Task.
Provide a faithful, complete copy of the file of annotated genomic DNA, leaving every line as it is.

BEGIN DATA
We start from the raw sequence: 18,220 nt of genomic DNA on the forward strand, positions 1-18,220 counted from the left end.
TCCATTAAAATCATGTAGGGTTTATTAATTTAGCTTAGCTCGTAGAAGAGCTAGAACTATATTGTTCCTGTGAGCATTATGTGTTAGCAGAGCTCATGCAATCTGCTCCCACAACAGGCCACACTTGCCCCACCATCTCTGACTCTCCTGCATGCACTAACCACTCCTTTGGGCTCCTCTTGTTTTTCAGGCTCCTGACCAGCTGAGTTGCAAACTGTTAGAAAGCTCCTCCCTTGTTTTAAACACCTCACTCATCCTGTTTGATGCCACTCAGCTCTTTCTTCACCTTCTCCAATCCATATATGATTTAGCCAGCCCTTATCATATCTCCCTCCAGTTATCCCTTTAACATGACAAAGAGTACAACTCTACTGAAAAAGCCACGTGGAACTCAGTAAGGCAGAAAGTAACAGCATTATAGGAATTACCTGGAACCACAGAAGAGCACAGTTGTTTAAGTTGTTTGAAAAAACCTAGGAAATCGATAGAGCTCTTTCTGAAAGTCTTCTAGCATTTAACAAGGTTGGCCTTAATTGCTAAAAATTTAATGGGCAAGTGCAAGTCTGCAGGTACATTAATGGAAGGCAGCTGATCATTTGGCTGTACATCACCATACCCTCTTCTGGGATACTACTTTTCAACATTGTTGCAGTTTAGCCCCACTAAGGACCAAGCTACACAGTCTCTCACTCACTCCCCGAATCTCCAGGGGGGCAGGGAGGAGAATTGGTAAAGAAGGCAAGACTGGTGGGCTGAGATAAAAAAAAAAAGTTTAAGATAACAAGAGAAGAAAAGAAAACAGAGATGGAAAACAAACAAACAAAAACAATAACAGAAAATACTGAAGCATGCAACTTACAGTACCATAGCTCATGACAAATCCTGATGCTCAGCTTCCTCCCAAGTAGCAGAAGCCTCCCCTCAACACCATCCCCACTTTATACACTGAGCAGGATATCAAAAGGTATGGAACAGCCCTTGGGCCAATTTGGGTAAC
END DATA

We start from the raw sequence: 18,220 nt of genomic DNA on the forward strand, positions 1-18,220 counted from the left end.
TCCATTAAAATCATGTAGGGTTTATTAATTTAGCTTAGCTCGTAGAAGAGCTAGAACTATATTGTTCCTGTGAGCATTATGTGTTAGCAGAGCTCATGCAATCTGCTCCCACAACAGGCCACACTTGCCCCACCATCTCTGACTCTCCTGCATGCACTAACCACTCCTTTGGGCTCCTCTTGTTTTTCAGGCTCCTGACCAGCTGAGTTGCAAACTGTTAGAAAGCTCCTCCCTTGTTTTAAACACCTCACTCATCCTGTTTGATGCCACTCAGCTCTTTCTTCACCTTCTCCAATCCATATATGATTTAGCCAGCCCTTATCATATCTCCCTCCAGTTATCCCTTTAACATGACAAAGAGTACAACTCTACTGAAAAAGCCACGTGGAACTCAGTAAGGCAGAAAGTAACAGCATTATAGGAATTACCTGGAACCACAGAAGAGCACAGTTGTTTAAGTTGTTTGAAAAAACCTAGGAAATCGATAGAGCTCTTTCTGAAAGTCTTCTAGCATTTAACAAGGTTGGCCTTAATTGCTAAAAATTTAATGGGCAAGTGCAAGTCTGCAGGTACATTAATGGAAGGCAGCTGATCATTTGGCTGTACATCACCATACCCTCTTCTGGGATACTACTTTTCAACATTGTTGCAGTTTAGCCCCACTAAGGACCAAGCTACACAGTCTCTCACTCACTCCCCGAATCTCCAGGGGGGCAGGGAGGAGAATTGGTAAAGAAGGCAAGACTGGTGGGCTGAGATAAAAAAAAAAAGTTTAAGATAACAAGAGAAGAAAAGAAAACAGAGATGGAAAACAAACAAACAAAAACAATAACAGAAAATACTGAAGCATGCAACTTACAGTACCATAGCTCATGACAAATCCTGATGCTCAGCTTCCTCCCAAGTAGCAGAAGCCTCCCCTCAACACCATCCCCACTTTATACACTGAGCAGGATATCAAAAGGTATGGAACAGCCCTTGGGCCAATTTGGGTAAC